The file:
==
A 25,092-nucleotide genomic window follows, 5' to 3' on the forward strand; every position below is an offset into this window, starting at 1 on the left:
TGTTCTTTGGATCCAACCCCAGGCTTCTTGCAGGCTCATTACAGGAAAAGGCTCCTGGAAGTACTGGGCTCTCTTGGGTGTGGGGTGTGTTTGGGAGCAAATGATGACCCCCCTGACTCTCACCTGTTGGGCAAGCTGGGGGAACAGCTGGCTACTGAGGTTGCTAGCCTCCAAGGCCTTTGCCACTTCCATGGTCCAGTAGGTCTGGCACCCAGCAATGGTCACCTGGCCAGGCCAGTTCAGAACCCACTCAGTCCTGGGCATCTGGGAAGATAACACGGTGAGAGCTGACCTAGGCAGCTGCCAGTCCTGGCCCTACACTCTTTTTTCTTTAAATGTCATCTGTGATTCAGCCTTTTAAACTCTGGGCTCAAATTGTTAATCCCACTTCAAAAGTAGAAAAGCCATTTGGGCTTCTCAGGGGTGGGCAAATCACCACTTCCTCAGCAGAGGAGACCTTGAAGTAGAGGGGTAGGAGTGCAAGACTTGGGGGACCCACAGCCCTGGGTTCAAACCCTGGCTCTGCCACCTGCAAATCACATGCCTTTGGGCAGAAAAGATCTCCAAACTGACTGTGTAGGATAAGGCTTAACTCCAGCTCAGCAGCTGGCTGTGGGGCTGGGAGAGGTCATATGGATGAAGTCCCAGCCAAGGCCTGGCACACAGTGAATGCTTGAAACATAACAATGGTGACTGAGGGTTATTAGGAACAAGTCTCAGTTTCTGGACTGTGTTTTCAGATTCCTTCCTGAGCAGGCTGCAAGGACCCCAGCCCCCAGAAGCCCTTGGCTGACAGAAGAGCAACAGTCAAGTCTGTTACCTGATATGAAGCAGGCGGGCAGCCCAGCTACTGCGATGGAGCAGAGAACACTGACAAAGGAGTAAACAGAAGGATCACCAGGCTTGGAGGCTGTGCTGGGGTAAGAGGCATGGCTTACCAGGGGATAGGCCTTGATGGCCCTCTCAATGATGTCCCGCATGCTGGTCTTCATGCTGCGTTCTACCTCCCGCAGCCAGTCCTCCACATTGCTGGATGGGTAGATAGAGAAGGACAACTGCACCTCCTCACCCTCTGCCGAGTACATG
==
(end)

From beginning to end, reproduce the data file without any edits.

A 25,092-nucleotide genomic window follows, 5' to 3' on the forward strand; every position below is an offset into this window, starting at 1 on the left:
TGTTCTTTGGATCCAACCCCAGGCTTCTTGCAGGCTCATTACAGGAAAAGGCTCCTGGAAGTACTGGGCTCTCTTGGGTGTGGGGTGTGTTTGGGAGCAAATGATGACCCCCCTGACTCTCACCTGTTGGGCAAGCTGGGGGAACAGCTGGCTACTGAGGTTGCTAGCCTCCAAGGCCTTTGCCACTTCCATGGTCCAGTAGGTCTGGCACCCAGCAATGGTCACCTGGCCAGGCCAGTTCAGAACCCACTCAGTCCTGGGCATCTGGGAAGATAACACGGTGAGAGCTGACCTAGGCAGCTGCCAGTCCTGGCCCTACACTCTTTTTTCTTTAAATGTCATCTGTGATTCAGCCTTTTAAACTCTGGGCTCAAATTGTTAATCCCACTTCAAAAGTAGAAAAGCCATTTGGGCTTCTCAGGGGTGGGCAAATCACCACTTCCTCAGCAGAGGAGACCTTGAAGTAGAGGGGTAGGAGTGCAAGACTTGGGGGACCCACAGCCCTGGGTTCAAACCCTGGCTCTGCCACCTGCAAATCACATGCCTTTGGGCAGAAAAGATCTCCAAACTGACTGTGTAGGATAAGGCTTAACTCCAGCTCAGCAGCTGGCTGTGGGGCTGGGAGAGGTCATATGGATGAAGTCCCAGCCAAGGCCTGGCACACAGTGAATGCTTGAAACATAACAATGGTGACTGAGGGTTATTAGGAACAAGTCTCAGTTTCTGGACTGTGTTTTCAGATTCCTTCCTGAGCAGGCTGCAAGGACCCCAGCCCCCAGAAGCCCTTGGCTGACAGAAGAGCAACAGTCAAGTCTGTTACCTGATATGAAGCAGGCGGGCAGCCCAGCTACTGCGATGGAGCAGAGAACACTGACAAAGGAGTAAACAGAAGGATCACCAGGCTTGGAGGCTGTGCTGGGGTAAGAGGCATGGCTTACCAGGGGATAGGCCTTGATGGCCCTCTCAATGATGTCCCGCATGCTGGTCTTCATGCTGCGTTCTACCTCCCGCAGCCAGTCCTCCACATTGCTGGATGGGTAGATAGAGAAGGACAACTGCACCTCCTCACCCTCTGCCGAGTACATG